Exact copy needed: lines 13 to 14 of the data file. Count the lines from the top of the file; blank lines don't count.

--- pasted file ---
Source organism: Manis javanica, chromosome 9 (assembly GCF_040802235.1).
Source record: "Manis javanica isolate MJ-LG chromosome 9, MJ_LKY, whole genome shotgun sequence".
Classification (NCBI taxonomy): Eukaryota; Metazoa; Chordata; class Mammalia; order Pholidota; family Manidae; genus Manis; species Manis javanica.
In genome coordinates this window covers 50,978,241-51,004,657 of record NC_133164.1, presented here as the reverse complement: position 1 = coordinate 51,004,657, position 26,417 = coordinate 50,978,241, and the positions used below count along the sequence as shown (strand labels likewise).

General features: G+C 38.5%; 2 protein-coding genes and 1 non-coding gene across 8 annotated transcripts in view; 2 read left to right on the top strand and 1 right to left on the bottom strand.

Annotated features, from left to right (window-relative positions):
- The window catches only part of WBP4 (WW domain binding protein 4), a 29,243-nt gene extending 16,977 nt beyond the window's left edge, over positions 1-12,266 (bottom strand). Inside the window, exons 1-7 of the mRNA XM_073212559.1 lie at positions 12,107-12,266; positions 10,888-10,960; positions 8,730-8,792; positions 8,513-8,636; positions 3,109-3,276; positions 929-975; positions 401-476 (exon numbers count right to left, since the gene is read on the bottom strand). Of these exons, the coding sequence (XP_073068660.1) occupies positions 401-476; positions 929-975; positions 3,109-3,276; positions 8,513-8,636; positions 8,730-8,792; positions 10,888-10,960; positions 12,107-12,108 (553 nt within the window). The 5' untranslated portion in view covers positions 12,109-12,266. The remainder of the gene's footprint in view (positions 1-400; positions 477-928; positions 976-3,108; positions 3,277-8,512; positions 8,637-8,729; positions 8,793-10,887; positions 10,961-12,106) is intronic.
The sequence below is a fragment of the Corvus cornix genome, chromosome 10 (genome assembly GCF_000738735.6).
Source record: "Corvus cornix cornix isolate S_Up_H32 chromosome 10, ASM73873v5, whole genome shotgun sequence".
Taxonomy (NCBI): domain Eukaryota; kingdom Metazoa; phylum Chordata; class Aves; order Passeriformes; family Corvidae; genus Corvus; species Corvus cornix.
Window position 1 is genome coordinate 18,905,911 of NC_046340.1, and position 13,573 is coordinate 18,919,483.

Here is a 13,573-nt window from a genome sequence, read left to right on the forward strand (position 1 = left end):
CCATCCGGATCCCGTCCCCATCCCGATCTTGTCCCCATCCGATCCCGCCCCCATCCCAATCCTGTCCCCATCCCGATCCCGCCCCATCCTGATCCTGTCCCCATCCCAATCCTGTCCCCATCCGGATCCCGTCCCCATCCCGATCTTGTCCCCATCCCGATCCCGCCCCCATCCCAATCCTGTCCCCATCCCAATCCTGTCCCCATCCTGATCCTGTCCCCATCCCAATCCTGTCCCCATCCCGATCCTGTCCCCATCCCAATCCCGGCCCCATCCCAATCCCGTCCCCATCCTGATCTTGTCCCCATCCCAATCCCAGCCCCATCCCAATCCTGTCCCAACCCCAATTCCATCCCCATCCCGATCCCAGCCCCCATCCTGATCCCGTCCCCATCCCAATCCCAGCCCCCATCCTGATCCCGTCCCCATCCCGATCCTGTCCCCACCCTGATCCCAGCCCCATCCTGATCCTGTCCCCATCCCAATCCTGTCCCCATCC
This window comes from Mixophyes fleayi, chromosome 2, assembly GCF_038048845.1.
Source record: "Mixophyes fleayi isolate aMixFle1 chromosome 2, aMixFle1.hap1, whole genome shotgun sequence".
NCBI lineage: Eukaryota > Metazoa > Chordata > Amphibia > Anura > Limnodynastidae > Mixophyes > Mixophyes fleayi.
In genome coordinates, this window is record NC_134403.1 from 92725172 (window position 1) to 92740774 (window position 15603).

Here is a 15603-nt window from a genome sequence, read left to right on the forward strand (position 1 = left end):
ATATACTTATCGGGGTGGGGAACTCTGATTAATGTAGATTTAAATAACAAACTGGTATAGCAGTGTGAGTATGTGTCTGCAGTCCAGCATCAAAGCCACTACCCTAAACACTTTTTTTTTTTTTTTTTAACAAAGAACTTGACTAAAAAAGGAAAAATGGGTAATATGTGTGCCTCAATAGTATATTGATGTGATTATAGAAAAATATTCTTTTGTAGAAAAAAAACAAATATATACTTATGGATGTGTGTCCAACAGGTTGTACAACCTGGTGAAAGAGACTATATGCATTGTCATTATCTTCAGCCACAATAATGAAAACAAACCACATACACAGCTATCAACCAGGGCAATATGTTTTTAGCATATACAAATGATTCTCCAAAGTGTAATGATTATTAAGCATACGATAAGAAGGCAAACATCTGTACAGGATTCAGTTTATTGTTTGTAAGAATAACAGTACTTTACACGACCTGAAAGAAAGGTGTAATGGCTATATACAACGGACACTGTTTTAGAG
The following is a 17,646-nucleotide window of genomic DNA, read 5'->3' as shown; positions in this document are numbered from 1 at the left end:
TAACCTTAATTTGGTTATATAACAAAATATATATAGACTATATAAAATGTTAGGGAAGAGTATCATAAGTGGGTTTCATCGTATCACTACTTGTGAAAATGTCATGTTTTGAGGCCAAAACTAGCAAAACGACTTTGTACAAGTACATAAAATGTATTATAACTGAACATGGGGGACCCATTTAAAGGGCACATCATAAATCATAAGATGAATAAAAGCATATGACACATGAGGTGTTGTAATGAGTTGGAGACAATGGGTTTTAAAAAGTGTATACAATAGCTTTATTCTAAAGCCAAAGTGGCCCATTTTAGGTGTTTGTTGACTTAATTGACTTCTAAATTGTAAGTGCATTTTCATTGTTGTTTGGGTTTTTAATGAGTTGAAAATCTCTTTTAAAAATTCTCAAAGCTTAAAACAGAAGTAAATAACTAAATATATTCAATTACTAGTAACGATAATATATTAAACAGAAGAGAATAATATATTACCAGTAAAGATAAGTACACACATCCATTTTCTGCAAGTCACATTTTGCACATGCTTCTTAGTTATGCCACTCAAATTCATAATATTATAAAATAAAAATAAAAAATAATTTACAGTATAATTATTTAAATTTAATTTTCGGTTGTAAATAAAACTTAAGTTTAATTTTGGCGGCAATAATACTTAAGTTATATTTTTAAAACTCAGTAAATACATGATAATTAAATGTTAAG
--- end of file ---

CCATCCGGATCCCGTCCCCATCCCGATCTTGTCCCCATCCGATCCCGCCCCCATCCCAATCCTGTCCCCATCCCGATCCCGCCCCATCCTGATCCTGTCCCCATCCCAATCCTGTCCCCATCCGGATCCCGTCCCCATCCCGATCTTGTCCCCATCCCGATCCCGCCCCCATCCCAATCCTGTCCCCATCCCAATCCTGTCCCCATCCTGATCCTGTCCCCATCCCAATCCTGTCCCCATCCCGATCCTGTCCCCATCCCAATCCCGGCCCCATCCCAATCCCGTCCCCATCCTGATCTTGTCCCCATCCCAATCCCAGCCCCATCCCAATCCTGTCCCAACCCCAATTCCATCCCCATCCCGATCCCAGCCCCCATCCTGATCCCGTCCCCATCCCAATCCCAGCCCCCATCCTGATCCCGTCCCCATCCCGATCCTGTCCCCACCCTGATCCCAGCCCCATCCTGATCCTGTCCCCATCCCAATCCTGTCCCCATCC
This window comes from Mixophyes fleayi, chromosome 2, assembly GCF_038048845.1.